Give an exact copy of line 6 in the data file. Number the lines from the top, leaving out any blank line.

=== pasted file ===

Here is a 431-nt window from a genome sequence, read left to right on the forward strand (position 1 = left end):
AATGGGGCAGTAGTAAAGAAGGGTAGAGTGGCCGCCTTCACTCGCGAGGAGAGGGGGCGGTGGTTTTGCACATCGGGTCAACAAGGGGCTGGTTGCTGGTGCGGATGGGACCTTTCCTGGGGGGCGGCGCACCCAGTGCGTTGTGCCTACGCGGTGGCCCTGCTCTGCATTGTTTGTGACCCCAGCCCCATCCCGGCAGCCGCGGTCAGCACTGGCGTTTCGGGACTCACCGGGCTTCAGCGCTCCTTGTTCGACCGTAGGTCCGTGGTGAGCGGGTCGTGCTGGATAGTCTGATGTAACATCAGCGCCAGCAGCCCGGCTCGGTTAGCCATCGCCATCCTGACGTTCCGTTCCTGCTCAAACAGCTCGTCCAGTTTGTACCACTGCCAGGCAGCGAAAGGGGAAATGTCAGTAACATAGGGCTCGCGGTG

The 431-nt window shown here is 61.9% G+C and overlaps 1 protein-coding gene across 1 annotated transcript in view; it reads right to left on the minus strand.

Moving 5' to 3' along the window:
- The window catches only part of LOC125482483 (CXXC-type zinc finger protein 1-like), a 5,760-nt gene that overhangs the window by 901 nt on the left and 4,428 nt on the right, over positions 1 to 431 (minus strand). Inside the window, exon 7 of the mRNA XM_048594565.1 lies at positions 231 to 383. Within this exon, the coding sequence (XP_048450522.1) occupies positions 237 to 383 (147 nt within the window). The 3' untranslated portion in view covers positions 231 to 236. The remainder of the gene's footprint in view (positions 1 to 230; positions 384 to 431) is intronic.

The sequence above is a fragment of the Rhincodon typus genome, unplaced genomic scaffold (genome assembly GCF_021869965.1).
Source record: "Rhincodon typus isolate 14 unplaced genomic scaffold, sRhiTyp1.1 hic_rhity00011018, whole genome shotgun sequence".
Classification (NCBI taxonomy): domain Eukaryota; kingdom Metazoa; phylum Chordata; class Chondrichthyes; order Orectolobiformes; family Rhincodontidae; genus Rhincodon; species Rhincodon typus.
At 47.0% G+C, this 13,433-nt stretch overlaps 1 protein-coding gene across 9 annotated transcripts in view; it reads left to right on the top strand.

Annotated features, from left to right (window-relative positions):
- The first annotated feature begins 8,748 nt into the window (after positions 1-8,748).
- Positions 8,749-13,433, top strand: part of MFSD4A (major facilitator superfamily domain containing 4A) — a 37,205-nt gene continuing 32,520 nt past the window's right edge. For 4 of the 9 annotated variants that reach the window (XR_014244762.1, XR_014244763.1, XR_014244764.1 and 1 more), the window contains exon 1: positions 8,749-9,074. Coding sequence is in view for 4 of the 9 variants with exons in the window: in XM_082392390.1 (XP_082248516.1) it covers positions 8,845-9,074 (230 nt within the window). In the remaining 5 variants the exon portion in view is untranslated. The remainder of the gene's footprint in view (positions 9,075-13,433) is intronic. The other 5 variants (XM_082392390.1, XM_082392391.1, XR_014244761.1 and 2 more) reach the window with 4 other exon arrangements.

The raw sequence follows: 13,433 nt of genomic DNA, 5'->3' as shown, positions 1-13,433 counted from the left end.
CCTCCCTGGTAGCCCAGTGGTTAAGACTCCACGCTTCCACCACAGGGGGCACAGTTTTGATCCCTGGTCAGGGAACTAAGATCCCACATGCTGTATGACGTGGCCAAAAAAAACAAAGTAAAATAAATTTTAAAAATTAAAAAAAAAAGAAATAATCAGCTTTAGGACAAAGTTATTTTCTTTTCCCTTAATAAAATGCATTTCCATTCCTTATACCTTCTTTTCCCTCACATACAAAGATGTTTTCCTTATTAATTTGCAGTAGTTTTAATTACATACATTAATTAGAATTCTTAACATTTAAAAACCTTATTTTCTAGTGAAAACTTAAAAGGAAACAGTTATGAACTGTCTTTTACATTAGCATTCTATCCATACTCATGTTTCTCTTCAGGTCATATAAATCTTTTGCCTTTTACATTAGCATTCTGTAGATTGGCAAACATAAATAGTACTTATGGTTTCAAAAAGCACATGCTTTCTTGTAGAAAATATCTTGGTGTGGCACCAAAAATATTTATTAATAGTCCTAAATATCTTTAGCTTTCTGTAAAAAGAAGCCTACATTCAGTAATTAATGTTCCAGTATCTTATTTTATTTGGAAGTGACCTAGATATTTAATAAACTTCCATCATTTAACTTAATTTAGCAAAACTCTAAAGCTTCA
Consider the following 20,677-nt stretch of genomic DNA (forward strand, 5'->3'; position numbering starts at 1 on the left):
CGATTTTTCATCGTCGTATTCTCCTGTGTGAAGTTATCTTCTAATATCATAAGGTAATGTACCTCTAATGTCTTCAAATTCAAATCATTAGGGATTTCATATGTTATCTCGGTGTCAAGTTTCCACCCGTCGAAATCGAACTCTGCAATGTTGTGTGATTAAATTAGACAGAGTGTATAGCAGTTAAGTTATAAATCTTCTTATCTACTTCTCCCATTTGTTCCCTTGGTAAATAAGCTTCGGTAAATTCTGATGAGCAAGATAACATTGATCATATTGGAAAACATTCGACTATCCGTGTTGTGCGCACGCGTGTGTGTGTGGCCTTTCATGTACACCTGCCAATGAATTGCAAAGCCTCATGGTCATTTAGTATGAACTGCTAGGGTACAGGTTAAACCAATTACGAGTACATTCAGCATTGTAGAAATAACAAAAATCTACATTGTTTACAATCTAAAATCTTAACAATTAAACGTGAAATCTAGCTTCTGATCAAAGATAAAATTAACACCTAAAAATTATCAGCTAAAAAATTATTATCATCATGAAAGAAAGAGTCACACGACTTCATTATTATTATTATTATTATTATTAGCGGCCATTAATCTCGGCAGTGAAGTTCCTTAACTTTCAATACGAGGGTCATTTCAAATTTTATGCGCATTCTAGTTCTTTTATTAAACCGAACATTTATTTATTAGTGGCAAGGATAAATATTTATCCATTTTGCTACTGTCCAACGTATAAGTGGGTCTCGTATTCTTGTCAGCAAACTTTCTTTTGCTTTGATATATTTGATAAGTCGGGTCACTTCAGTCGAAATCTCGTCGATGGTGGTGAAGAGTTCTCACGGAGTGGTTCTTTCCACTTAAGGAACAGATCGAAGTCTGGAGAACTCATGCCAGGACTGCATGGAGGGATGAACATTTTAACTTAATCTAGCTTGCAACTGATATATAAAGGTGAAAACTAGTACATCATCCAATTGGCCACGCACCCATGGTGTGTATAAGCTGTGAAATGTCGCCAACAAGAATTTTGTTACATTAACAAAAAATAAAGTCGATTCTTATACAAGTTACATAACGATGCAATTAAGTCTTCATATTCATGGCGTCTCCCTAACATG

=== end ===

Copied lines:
The sequence above is a fragment of the Rhincodon typus genome, unplaced genomic scaffold (genome assembly GCF_021869965.1).